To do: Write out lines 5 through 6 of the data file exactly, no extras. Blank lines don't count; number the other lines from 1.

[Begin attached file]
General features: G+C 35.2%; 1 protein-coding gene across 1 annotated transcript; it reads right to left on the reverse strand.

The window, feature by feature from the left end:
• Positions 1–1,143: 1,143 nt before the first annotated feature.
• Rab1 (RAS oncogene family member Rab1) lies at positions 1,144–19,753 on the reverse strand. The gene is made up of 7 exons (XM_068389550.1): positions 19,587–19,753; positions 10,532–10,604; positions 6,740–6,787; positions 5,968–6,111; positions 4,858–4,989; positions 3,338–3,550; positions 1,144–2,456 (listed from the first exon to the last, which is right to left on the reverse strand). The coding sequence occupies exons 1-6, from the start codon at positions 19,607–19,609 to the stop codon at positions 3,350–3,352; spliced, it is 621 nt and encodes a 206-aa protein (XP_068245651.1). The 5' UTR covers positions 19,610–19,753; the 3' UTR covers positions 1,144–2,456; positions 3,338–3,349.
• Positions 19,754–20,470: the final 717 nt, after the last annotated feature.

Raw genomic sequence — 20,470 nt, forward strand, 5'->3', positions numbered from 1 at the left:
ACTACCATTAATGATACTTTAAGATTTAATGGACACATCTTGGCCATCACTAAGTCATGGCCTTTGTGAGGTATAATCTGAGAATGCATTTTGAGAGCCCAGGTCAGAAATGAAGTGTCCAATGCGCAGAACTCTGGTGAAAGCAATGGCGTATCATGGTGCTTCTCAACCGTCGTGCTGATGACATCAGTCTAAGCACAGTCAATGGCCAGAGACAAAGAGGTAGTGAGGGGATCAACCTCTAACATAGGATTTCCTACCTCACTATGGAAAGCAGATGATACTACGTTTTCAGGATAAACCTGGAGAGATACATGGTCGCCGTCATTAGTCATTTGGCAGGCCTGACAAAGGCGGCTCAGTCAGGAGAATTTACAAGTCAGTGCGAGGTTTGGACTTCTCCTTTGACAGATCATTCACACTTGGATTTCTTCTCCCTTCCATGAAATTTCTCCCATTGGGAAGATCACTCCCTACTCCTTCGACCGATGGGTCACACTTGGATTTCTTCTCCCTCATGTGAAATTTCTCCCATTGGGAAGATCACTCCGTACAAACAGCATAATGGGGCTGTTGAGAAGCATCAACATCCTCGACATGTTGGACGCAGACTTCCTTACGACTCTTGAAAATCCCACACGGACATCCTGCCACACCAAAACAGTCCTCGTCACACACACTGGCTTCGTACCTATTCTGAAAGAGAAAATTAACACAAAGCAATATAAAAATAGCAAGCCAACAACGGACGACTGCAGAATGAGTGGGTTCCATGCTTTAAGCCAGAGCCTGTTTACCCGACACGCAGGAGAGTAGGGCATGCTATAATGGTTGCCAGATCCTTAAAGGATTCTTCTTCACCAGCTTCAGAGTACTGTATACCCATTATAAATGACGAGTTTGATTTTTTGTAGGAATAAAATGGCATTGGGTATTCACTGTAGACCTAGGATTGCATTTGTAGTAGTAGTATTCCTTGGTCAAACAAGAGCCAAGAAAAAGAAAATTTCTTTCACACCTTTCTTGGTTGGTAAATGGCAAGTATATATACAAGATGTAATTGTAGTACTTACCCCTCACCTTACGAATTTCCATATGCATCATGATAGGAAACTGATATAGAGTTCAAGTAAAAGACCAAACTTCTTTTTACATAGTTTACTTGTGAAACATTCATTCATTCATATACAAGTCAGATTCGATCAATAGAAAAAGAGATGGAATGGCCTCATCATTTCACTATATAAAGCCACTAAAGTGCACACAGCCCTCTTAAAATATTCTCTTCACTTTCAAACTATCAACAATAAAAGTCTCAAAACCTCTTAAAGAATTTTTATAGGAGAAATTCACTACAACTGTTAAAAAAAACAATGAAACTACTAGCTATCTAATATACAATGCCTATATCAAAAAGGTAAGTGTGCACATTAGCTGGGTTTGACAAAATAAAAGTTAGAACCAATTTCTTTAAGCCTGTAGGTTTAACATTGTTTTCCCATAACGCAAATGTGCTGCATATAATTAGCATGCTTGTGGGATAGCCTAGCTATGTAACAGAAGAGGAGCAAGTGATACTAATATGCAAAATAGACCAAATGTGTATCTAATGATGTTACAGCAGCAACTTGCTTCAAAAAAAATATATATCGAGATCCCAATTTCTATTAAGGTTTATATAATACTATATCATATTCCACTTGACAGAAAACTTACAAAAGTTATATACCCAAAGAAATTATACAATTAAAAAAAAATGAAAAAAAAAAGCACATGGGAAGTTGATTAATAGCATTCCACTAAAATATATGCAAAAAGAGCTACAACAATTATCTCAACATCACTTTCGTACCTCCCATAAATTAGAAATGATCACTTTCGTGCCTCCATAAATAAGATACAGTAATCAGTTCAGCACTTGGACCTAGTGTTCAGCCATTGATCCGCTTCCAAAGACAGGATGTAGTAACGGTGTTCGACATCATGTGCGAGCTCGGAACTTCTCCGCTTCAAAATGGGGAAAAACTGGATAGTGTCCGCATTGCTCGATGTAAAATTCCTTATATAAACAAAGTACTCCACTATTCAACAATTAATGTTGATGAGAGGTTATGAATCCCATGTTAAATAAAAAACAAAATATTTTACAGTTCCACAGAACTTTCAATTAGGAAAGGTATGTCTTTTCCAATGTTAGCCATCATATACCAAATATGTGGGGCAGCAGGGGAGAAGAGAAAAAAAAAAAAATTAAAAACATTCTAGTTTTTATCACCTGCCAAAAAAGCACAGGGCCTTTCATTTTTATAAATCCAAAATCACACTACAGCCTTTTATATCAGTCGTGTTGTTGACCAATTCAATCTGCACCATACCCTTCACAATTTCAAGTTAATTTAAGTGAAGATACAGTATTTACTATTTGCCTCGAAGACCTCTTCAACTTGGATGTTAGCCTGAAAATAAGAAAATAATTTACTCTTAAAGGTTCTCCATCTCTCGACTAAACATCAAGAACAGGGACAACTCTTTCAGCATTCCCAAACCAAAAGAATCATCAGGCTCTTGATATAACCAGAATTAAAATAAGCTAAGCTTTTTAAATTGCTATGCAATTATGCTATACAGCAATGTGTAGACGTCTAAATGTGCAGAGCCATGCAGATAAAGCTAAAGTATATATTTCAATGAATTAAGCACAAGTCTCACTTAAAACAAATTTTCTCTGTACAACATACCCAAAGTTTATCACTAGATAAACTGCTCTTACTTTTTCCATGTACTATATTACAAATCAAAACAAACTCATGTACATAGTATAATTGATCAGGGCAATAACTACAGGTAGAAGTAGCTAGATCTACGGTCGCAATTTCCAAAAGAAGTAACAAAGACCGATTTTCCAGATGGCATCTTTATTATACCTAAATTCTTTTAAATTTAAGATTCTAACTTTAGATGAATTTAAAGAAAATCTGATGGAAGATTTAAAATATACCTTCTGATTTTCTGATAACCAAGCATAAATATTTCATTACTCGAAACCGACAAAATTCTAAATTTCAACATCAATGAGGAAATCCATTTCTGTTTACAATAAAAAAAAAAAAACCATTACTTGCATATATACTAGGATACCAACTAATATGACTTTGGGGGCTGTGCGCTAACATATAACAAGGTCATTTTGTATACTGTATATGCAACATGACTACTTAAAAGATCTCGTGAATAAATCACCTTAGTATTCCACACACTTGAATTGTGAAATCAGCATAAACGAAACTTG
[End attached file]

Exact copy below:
• Positions 19,754–20,470: the final 717 nt, after the last annotated feature.

Raw genomic sequence — 20,470 nt, forward strand, 5'->3', positions numbered from 1 at the left: